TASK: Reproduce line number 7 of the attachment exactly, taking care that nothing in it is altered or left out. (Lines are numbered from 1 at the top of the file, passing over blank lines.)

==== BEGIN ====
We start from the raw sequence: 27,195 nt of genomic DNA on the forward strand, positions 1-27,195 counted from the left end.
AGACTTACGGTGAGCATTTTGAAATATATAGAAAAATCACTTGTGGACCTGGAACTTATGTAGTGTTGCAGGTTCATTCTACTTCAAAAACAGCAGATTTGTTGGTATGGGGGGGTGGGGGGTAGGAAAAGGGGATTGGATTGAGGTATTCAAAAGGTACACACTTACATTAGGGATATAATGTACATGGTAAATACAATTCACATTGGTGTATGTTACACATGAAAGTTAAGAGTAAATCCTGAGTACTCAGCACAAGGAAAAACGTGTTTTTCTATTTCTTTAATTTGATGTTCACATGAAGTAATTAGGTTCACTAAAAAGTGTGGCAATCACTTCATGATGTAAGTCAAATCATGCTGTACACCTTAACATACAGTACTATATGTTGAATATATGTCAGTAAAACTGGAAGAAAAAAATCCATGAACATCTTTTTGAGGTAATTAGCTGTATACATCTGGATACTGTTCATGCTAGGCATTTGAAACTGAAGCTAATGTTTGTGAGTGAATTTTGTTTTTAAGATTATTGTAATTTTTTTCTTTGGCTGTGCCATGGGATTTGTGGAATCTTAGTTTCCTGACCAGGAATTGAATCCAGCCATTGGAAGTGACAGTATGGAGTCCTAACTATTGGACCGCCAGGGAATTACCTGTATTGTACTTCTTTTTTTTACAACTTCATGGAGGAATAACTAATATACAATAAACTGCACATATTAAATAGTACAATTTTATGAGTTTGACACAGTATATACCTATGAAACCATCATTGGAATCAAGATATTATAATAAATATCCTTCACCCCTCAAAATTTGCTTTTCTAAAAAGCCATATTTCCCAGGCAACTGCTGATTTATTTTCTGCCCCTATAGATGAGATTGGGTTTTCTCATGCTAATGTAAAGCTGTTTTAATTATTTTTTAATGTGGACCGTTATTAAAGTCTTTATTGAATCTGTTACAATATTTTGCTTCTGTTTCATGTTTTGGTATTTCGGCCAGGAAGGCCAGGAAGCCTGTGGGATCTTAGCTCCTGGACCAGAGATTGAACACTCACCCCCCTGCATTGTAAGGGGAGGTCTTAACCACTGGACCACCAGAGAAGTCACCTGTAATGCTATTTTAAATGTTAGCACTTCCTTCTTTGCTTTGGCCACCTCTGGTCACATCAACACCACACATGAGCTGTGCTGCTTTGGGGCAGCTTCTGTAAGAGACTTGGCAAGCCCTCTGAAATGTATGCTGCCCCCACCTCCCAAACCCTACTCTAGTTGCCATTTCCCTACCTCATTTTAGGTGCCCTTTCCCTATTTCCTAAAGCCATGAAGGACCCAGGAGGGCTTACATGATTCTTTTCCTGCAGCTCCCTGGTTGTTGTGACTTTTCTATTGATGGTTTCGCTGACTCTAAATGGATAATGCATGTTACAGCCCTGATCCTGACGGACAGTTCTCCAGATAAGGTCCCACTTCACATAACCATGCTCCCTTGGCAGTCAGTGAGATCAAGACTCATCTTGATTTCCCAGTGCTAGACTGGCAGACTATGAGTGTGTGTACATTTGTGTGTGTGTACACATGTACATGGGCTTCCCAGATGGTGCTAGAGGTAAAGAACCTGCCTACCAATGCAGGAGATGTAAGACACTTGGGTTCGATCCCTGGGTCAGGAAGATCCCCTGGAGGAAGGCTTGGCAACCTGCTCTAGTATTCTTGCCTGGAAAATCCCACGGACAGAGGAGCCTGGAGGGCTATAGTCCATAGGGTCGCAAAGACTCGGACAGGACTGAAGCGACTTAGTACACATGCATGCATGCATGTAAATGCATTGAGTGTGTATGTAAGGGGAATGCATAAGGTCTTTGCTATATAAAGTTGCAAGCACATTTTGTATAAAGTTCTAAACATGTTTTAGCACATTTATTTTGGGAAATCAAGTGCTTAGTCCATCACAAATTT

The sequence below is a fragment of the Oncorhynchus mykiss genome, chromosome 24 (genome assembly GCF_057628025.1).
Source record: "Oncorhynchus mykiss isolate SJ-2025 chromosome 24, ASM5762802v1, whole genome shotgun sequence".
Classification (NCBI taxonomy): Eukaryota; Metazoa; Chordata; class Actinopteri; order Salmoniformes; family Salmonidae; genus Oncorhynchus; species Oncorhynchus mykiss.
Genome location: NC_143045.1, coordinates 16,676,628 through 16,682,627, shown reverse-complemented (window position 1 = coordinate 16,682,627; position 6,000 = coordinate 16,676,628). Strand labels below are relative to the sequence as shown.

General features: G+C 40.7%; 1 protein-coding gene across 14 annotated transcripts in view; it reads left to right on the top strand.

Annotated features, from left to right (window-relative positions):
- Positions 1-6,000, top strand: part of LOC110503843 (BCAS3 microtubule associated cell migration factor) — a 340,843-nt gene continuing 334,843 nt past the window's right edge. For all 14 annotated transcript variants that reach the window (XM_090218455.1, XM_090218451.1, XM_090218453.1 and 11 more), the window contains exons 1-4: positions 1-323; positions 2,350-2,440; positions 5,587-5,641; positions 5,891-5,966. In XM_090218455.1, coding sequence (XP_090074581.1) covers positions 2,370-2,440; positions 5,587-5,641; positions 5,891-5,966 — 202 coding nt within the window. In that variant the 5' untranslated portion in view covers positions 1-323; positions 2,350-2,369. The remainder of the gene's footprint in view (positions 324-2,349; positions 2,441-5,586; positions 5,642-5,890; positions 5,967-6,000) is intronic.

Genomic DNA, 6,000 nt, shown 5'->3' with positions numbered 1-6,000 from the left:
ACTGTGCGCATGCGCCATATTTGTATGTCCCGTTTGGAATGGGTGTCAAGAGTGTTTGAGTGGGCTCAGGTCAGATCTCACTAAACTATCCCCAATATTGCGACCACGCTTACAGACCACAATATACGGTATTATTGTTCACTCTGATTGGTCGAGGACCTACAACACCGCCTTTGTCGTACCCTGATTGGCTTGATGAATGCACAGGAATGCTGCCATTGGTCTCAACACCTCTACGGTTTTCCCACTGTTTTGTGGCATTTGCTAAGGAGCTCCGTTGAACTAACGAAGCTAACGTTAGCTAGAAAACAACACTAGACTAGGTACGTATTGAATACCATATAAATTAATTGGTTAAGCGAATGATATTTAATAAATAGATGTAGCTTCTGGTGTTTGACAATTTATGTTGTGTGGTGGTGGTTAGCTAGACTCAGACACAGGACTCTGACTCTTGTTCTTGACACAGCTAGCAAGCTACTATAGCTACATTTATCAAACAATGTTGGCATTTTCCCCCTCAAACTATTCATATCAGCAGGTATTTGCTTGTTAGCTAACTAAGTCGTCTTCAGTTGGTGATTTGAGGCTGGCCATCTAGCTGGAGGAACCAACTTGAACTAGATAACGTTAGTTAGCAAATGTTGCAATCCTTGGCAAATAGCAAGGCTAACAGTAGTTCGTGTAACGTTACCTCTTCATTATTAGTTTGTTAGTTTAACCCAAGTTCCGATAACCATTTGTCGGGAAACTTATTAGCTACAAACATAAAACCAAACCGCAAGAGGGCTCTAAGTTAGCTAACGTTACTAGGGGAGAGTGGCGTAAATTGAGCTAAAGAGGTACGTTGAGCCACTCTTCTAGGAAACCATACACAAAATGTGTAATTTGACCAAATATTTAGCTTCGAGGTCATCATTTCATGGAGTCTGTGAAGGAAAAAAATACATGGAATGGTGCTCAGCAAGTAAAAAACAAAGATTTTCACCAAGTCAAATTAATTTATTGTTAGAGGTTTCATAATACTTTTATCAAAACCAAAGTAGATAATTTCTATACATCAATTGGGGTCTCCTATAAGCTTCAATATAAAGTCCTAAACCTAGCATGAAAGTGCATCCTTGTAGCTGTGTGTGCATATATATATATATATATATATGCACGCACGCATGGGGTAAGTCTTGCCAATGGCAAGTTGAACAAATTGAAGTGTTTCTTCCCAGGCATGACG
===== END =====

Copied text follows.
General features: G+C 40.7%; 1 protein-coding gene across 14 annotated transcripts in view; it reads left to right on the top strand.